Richard Gordon Kendall

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Richard Gordon Kendall (also spelled Kendell; 17 November 1933 Paris, Texas – 30 January 2008 Paris, Texas) was an American self-taught artist who, beginning around 1995, began to be chronicled as an outsider artist – in a folk artist.

Life[edit]

Kendall was discovered around 1995 by Jay Wehnert,[i] a curator and collector of outsider art, who became an advocate of Kendall's works. According to Wehnert and other art critics, Kendall's works exhibit extraordinary use of mediums, given that, from about 1995 to about 1998, he was living in makeshift shelters on the streets of Houston. One of Wehnert's objectives was to give Kendall notable recognition as an artist – which Kendall eluded. Wehnert lost contact with Kendall in 1998 and Kendall died in 2008. As recent as 2019, Kendall's works have been exhibited by the Dutton Gallery of New York.[1][2][3][4]

When Wehnert "discovered" Kendall, the two began corresponding – until about 1998. Kendall was living on the Streets of Houston. Kendall told Wehnert that he made drawings of the city's architecture to keep himself "sharp."

Growing up[edit]

Richard Gordon Kendall was born November 17, 1933, in Paris, Texas, to Lenious Kendall (aka Linnius "Bud" Kindell; 1886–1968) and Myrl Reynolds (1895–1973). His original birth certificate gave his name as Charles Gordon Kendall.[5] But his mother filed a corrected birth certificate, sworn and subscribed August 12, 1944, re-stating his birth name as Richard Gordon Kendall.[6]

Kendall graduated in 1954 from Gibbons High School – a segregated high school for African Americans in Paris, Texas, which finally closed in 1966. Kendall was on the 1953–1954 basketball that won the Prairie View Conference AA State Championship. In the 1990s, Kendall lived at 769 Ash Street in Paris.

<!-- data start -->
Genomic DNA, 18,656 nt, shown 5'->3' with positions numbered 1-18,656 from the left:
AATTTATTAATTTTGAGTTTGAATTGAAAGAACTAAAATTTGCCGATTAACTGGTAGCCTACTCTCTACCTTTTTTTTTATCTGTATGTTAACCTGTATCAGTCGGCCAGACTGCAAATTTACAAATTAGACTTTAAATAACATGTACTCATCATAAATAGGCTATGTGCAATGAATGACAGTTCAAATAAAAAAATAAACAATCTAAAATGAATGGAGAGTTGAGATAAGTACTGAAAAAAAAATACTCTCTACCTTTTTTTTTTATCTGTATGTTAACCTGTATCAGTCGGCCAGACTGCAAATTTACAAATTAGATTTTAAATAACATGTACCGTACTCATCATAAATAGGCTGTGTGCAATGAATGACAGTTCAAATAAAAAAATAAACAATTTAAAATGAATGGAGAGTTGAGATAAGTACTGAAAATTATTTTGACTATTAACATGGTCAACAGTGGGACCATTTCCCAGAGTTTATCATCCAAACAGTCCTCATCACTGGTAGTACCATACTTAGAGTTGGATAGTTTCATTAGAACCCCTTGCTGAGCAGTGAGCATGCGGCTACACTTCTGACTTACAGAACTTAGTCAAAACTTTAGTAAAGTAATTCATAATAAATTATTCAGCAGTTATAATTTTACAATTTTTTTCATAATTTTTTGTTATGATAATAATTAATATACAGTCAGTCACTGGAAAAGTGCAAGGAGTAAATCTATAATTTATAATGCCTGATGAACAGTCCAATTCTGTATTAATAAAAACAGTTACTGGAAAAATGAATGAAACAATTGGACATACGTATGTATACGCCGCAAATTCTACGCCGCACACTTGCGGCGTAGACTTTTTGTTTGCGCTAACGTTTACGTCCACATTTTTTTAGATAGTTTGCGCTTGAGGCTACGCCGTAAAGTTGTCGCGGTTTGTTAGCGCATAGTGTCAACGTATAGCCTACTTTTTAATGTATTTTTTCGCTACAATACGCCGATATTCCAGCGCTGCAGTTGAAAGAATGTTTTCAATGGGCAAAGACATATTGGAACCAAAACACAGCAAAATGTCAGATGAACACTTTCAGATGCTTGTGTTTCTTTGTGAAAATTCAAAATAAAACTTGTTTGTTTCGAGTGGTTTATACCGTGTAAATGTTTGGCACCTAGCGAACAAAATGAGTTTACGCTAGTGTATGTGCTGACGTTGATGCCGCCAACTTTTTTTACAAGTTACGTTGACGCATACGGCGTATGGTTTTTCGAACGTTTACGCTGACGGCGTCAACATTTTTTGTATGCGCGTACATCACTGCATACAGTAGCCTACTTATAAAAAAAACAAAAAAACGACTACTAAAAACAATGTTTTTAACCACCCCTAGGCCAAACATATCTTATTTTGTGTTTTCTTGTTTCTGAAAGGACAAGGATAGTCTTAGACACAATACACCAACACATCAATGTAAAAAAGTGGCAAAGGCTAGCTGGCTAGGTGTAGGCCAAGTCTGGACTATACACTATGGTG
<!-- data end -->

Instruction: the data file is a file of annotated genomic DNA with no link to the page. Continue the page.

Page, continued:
Selected exhibitions[edit]

  • Richard Gordon Kendall and Frank Jones: Haunts – Dutton, Lower East Side, New York, September 25, 2015 - October 8, 2015
  • Self Taught: Margins Beyond, featuring the work of self taught artists, including Frank Jones (1900–1969),[7][ii] Richard Gordon Kendall, Ike Morgan, and Johnnie Swearingen from the Intuitive Eye collection - Kirk Hopper Fine Art, Kirk Hopper Fine Art, Dallas, Texas, January 14, 2017 - February 11, 2017
  • Lone Stars: A celebration of Texas Culture – Webb Gallery (Julie and Bruce Webb), Waxahachie, Texas, May 6, 2018 - August 26, 2018
  • The Outsider Art Fair, New York, New York, January 17–20, 2019 – Sonia Dutton (daughter of Denis Dutton), Dutton Gallery, exhibited the drawings of two Texas artists, Richard Gordon Kendall and Frank Jones

Extant works[edit]

Family[edit]

Richard had a brother, Lindsey Kendell (né Lenius Kendell; 1926–1952) — who, as a private serving with the 55th Ordnance Ammunition Company of the 8th Army in North Korea during the Korean War — died from non-combat causes while serving with the 55th Ordnance Ammunition Company of the 8th Army in South Korea during the Korean War.

See also[edit]

  • Portrait of Richard Gordon Kendall, by Mary Lawton[1]